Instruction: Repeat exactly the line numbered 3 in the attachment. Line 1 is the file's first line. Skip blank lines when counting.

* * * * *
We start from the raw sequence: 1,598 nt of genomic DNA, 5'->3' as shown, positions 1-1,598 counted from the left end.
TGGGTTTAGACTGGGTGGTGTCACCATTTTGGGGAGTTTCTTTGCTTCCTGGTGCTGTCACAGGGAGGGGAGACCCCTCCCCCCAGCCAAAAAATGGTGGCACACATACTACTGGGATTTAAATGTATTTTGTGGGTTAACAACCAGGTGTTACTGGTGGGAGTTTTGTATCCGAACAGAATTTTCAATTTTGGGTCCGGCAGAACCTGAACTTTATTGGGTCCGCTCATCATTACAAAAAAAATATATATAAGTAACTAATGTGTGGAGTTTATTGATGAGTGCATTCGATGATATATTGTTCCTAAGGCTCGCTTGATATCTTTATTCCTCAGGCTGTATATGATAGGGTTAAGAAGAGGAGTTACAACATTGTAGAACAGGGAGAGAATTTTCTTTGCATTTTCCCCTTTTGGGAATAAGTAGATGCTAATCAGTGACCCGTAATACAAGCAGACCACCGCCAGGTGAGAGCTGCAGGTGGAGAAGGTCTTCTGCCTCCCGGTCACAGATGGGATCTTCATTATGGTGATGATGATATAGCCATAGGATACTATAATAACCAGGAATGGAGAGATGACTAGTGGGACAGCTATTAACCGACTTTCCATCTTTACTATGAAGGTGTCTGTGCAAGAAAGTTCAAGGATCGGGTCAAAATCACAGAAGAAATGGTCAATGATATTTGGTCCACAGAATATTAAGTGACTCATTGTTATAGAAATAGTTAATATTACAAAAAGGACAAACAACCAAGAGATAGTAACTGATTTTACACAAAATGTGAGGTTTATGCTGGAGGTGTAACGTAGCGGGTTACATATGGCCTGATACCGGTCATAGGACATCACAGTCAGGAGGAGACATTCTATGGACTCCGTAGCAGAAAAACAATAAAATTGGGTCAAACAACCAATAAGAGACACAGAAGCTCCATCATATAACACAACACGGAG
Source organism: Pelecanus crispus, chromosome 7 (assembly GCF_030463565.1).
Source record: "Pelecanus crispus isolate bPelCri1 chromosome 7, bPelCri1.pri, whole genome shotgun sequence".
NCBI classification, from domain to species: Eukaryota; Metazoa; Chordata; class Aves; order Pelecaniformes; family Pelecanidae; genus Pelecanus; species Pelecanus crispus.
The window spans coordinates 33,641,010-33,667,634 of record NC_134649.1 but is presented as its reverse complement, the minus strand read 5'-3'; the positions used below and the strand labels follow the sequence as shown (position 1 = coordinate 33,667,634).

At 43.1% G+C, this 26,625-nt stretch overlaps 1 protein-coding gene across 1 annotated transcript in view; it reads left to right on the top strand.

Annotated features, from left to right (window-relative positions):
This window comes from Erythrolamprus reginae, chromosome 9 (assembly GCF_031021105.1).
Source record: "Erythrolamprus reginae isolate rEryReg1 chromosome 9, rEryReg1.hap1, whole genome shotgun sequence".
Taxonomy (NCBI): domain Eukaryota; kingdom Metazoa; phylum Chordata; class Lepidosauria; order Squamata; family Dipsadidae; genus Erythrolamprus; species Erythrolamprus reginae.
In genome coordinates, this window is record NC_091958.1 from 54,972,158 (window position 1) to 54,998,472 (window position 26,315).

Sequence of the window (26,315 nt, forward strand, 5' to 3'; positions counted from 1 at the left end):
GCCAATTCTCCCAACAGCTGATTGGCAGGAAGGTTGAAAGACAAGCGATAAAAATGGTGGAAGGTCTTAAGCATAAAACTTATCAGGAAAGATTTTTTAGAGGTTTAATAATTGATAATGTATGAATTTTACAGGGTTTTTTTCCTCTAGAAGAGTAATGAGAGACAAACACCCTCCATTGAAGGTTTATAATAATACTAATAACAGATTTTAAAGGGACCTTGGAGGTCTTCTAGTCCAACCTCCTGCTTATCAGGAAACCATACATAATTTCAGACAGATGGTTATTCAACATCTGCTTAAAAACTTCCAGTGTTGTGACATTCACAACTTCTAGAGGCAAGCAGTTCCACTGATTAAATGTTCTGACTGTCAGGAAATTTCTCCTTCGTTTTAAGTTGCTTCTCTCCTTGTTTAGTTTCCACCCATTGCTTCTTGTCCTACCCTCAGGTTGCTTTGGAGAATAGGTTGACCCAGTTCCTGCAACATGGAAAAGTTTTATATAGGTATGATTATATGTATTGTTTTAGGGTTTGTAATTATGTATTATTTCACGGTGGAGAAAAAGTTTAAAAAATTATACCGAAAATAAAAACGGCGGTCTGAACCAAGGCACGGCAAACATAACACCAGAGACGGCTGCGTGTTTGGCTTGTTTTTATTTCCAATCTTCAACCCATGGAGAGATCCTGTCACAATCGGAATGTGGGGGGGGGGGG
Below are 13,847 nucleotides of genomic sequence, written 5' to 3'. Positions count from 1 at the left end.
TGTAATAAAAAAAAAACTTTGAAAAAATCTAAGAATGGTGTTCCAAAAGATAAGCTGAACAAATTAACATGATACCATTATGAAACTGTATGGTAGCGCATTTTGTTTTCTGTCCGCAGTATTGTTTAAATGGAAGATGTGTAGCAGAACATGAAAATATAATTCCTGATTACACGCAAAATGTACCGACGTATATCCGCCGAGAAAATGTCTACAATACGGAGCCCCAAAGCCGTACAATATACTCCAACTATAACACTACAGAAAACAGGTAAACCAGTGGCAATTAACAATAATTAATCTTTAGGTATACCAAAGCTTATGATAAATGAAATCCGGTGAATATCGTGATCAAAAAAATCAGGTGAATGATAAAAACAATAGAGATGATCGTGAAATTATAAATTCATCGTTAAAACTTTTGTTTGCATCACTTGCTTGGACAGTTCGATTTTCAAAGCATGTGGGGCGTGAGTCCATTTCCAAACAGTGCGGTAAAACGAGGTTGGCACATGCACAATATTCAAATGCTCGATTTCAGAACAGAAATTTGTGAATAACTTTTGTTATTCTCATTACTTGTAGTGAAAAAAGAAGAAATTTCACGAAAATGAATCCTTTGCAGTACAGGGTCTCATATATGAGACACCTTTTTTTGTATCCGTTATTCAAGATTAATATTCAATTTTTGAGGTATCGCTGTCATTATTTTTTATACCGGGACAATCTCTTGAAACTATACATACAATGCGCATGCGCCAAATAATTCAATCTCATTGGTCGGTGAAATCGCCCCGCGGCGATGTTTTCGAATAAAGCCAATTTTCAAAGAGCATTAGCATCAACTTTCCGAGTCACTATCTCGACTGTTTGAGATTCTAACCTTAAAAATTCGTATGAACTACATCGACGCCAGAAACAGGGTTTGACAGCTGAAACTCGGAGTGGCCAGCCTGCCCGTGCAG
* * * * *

Source organism: Pelecanus crispus, chromosome 7 (assembly GCF_030463565.1).